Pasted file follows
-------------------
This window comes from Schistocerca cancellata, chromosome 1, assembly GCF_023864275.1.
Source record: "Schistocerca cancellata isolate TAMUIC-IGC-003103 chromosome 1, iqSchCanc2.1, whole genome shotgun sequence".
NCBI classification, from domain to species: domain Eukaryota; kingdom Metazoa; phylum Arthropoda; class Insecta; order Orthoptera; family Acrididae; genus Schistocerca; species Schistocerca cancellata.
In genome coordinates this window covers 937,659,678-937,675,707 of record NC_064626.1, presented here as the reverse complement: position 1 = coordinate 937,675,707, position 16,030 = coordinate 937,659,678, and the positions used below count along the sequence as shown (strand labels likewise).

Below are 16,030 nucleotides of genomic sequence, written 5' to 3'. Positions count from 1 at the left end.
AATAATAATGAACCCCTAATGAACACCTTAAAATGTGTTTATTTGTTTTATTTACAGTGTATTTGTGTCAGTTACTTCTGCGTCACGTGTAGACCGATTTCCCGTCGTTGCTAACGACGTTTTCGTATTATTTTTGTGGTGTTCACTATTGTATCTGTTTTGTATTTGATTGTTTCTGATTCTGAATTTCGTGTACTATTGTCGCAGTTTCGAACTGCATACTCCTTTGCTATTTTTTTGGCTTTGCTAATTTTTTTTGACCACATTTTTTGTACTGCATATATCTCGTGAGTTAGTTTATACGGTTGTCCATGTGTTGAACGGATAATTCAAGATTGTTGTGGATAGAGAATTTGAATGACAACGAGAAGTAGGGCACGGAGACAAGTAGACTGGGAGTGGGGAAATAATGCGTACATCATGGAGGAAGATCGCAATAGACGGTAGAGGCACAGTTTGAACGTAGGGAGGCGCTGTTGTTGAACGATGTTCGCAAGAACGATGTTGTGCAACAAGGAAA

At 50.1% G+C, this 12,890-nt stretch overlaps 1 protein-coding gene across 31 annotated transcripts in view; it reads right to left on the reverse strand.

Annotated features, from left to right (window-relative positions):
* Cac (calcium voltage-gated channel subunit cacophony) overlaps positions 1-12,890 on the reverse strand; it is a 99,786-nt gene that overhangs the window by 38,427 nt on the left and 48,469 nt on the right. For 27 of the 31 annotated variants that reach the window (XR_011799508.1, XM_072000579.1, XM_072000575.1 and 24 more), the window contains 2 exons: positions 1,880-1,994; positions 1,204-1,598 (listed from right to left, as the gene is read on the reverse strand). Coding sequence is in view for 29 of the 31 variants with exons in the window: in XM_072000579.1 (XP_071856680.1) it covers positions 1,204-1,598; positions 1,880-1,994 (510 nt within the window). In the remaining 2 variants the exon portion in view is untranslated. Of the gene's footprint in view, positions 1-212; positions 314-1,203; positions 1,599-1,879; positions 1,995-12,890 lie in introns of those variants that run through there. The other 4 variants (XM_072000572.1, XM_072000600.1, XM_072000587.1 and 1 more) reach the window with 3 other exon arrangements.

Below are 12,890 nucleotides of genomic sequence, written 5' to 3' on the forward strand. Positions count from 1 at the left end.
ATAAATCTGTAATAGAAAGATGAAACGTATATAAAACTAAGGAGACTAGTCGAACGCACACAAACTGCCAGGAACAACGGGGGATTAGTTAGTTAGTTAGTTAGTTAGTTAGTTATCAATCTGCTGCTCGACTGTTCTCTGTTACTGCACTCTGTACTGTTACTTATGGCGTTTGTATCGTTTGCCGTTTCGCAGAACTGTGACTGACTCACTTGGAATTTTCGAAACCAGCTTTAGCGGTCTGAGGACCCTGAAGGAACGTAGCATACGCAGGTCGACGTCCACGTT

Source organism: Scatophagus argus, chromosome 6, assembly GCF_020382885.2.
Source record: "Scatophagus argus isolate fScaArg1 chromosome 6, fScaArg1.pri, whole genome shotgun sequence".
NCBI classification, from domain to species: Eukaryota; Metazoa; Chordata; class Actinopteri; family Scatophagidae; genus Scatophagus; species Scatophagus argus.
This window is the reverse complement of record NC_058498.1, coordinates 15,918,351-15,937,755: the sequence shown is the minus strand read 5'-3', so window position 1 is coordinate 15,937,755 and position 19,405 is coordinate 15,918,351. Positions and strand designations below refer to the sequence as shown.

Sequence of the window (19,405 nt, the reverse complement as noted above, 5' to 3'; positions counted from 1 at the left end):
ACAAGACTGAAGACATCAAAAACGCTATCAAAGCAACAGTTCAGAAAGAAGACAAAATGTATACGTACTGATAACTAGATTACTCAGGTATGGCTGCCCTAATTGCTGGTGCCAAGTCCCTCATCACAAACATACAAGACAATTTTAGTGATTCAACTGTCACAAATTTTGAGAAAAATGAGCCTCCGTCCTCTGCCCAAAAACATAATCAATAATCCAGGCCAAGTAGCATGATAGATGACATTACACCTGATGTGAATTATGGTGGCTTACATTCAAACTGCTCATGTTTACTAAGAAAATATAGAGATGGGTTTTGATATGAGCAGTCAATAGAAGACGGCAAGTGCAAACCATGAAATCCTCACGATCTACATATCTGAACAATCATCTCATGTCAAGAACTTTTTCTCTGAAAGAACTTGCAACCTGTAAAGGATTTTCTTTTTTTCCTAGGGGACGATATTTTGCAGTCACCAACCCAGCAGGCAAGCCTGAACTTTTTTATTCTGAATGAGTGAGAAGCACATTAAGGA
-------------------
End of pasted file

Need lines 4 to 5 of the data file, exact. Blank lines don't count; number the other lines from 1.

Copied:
In genome coordinates this window covers 937,659,678-937,675,707 of record NC_064626.1, presented here as the reverse complement: position 1 = coordinate 937,675,707, position 16,030 = coordinate 937,659,678, and the positions used below count along the sequence as shown (strand labels likewise).

Below are 16,030 nucleotides of genomic sequence, written 5' to 3'. Positions count from 1 at the left end.